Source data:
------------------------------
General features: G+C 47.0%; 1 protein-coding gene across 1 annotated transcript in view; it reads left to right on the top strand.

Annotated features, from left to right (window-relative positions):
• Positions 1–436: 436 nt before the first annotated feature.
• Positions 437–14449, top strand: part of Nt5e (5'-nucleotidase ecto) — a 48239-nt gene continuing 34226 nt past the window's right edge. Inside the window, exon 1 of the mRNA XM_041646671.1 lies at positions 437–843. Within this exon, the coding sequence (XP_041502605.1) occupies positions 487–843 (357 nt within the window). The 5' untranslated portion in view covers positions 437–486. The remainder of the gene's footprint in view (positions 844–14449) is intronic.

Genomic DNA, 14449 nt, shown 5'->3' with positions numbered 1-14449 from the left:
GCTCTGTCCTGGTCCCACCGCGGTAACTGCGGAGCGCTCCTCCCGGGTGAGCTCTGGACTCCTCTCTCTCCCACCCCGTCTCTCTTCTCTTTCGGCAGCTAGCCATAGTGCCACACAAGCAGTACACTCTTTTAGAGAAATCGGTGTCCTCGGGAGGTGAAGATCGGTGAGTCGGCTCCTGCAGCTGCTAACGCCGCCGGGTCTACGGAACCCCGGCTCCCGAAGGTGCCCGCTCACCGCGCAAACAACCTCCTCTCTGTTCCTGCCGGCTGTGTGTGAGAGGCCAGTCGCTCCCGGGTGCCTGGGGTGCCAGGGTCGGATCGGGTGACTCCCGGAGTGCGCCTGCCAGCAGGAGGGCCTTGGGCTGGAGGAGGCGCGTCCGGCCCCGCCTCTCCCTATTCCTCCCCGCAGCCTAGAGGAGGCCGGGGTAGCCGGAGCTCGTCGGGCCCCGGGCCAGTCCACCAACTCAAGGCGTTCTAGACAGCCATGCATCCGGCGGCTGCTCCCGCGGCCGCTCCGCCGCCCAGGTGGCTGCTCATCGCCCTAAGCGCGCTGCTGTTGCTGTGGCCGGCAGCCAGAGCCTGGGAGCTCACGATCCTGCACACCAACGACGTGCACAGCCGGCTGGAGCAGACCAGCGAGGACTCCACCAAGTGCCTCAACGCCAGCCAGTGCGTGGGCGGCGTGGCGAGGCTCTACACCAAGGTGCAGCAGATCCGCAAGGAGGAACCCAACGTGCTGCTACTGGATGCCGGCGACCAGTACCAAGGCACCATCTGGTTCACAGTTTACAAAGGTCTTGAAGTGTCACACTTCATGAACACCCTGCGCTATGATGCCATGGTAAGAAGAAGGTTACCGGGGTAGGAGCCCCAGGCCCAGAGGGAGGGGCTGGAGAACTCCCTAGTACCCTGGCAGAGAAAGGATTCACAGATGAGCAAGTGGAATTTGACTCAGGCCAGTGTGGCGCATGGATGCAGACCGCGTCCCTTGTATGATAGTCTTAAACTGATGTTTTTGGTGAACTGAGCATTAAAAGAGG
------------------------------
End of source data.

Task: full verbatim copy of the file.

General features: G+C 47.0%; 1 protein-coding gene across 1 annotated transcript in view; it reads left to right on the top strand.

Annotated features, from left to right (window-relative positions):
• Positions 1–436: 436 nt before the first annotated feature.
• Positions 437–14449, top strand: part of Nt5e (5'-nucleotidase ecto) — a 48239-nt gene continuing 34226 nt past the window's right edge. Inside the window, exon 1 of the mRNA XM_041646671.1 lies at positions 437–843. Within this exon, the coding sequence (XP_041502605.1) occupies positions 487–843 (357 nt within the window). The 5' untranslated portion in view covers positions 437–486. The remainder of the gene's footprint in view (positions 844–14449) is intronic.

Genomic DNA, 14449 nt, shown 5'->3' with positions numbered 1-14449 from the left:
GCTCTGTCCTGGTCCCACCGCGGTAACTGCGGAGCGCTCCTCCCGGGTGAGCTCTGGACTCCTCTCTCTCCCACCCCGTCTCTCTTCTCTTTCGGCAGCTAGCCATAGTGCCACACAAGCAGTACACTCTTTTAGAGAAATCGGTGTCCTCGGGAGGTGAAGATCGGTGAGTCGGCTCCTGCAGCTGCTAACGCCGCCGGGTCTACGGAACCCCGGCTCCCGAAGGTGCCCGCTCACCGCGCAAACAACCTCCTCTCTGTTCCTGCCGGCTGTGTGTGAGAGGCCAGTCGCTCCCGGGTGCCTGGGGTGCCAGGGTCGGATCGGGTGACTCCCGGAGTGCGCCTGCCAGCAGGAGGGCCTTGGGCTGGAGGAGGCGCGTCCGGCCCCGCCTCTCCCTATTCCTCCCCGCAGCCTAGAGGAGGCCGGGGTAGCCGGAGCTCGTCGGGCCCCGGGCCAGTCCACCAACTCAAGGCGTTCTAGACAGCCATGCATCCGGCGGCTGCTCCCGCGGCCGCTCCGCCGCCCAGGTGGCTGCTCATCGCCCTAAGCGCGCTGCTGTTGCTGTGGCCGGCAGCCAGAGCCTGGGAGCTCACGATCCTGCACACCAACGACGTGCACAGCCGGCTGGAGCAGACCAGCGAGGACTCCACCAAGTGCCTCAACGCCAGCCAGTGCGTGGGCGGCGTGGCGAGGCTCTACACCAAGGTGCAGCAGATCCGCAAGGAGGAACCCAACGTGCTGCTACTGGATGCCGGCGACCAGTACCAAGGCACCATCTGGTTCACAGTTTACAAAGGTCTTGAAGTGTCACACTTCATGAACACCCTGCGCTATGATGCCATGGTAAGAAGAAGGTTACCGGGGTAGGAGCCCCAGGCCCAGAGGGAGGGGCTGGAGAACTCCCTAGTACCCTGGCAGAGAAAGGATTCACAGATGAGCAAGTGGAATTTGACTCAGGCCAGTGTGGCGCATGGATGCAGACCGCGTCCCTTGTATGATAGTCTTAAACTGATGTTTTTGGTGAACTGAGCATTAAAAGAGG